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F1 specifies 4-cylinder 1.6L engines from 2013; energy recovery systems, high-pressure injection and energy management

The FIA’s World Motor Sport Council (WMSC) has approved the introduction of a new specification engine for Formula One racing from 2013, underlining the FIA’s stated commitment to improving sustainability and addressing the needs of the automotive industry. Following dialogue with the engine manufacturers and experts in this field, the power units will be four cylinders, 1.6 liter with high pressure gasoline injection up to 500 bar (7,252 psi) with a maximum of 12,000 rpm.

Current units are 2.4L V8s, with a maximum of 18,000 rpm. The downsized engines will deliver a 35% reduction in fuel consumption and will feature extensive energy management and energy recovery systems, while maintaining current levels of performance. In 2013, five engines will be permitted per driver, but each year after that the limit will be four.

The WMSC also made several amendments to the 2012 Technical Regulations, including the inclusion of fuel compounds produced from biomass.



It will be interesting to see how F1's application of 500 bar injection technology trickles down and benefits road vehicles.


Now if you combine multiair with the direct injection and turbo, light chassis and simple aero, you've really got something worthy of use in F1.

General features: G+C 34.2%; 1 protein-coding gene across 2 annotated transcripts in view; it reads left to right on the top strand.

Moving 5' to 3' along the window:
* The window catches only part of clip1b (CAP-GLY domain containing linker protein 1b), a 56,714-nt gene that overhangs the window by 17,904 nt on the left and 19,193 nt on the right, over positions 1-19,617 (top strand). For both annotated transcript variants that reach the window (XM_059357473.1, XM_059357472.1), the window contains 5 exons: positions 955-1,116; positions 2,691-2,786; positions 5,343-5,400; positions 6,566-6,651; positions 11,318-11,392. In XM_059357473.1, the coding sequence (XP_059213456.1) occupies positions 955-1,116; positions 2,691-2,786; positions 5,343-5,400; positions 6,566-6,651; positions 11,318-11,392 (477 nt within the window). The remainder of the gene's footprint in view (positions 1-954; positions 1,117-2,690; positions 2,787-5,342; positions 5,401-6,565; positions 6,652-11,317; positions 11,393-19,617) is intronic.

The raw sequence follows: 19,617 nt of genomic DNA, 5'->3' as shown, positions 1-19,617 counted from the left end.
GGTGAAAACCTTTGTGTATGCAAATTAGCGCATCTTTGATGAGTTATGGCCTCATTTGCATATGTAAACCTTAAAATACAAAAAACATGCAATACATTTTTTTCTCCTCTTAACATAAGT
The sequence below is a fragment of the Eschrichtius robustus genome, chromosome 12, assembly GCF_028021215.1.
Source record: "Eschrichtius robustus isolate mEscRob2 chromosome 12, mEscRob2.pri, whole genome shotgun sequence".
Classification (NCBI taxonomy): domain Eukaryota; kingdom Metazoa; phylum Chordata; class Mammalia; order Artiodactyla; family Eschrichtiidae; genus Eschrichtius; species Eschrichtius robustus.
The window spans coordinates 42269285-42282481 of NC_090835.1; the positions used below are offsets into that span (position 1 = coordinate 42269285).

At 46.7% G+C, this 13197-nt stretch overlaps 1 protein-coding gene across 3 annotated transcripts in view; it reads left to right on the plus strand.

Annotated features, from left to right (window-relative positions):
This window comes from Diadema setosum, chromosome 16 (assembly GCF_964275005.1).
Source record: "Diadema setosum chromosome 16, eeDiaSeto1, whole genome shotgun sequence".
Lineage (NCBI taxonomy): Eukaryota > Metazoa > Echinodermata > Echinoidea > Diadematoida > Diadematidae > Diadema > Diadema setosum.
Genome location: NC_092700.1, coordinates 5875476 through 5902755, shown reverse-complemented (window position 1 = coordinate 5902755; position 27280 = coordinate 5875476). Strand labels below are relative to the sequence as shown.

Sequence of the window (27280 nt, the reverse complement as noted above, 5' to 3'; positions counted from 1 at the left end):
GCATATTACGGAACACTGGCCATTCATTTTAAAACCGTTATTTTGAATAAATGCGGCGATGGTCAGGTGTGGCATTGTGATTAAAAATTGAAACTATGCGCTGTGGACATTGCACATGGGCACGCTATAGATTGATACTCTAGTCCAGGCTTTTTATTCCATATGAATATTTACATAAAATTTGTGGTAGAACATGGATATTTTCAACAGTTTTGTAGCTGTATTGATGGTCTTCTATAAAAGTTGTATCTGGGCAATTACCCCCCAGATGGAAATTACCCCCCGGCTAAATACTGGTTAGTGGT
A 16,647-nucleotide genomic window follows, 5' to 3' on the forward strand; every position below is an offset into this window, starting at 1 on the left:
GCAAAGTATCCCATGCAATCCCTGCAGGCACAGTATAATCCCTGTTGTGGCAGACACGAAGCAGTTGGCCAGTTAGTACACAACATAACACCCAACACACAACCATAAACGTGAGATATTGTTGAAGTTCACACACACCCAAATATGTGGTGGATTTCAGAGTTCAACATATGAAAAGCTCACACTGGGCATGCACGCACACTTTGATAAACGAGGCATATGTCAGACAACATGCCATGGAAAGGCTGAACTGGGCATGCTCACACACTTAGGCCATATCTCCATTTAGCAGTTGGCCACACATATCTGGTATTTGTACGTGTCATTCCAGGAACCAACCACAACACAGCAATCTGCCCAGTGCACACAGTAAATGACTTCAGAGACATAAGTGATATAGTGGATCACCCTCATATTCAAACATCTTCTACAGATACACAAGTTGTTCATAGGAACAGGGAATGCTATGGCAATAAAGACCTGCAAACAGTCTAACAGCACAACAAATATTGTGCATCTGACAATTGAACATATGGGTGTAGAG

Henry Gibson

In case all the F1 mechanics do not know about cryo- treatment of engines, I now mention it here. Perhaps they could also consider the Coates limited rotating valves if they are not against the rules. Energy recovery is interesting and useful; perhaps it will come to a car near you.

Perhaps they should try the Artemis hydraulic hybrid technology. ..HG..

Henry Gibson

Oh yes there are also turbines being made?? No crankshafts are needed anymore. It is very nice to see all of these experiments, but what about the steam car produced by DLM. ..HG..

Trevor Carlson

So basically, what they learn from F1 will help the auto industry increase the specific power and therefore efficiency of smaller I4 engines. I'm assuming without a turbo, someone correct me if that's wrong. Whatever they develop should easily trickle down to engines that could be turbocharged, achieving great power profiles over a wider range of RPMs.

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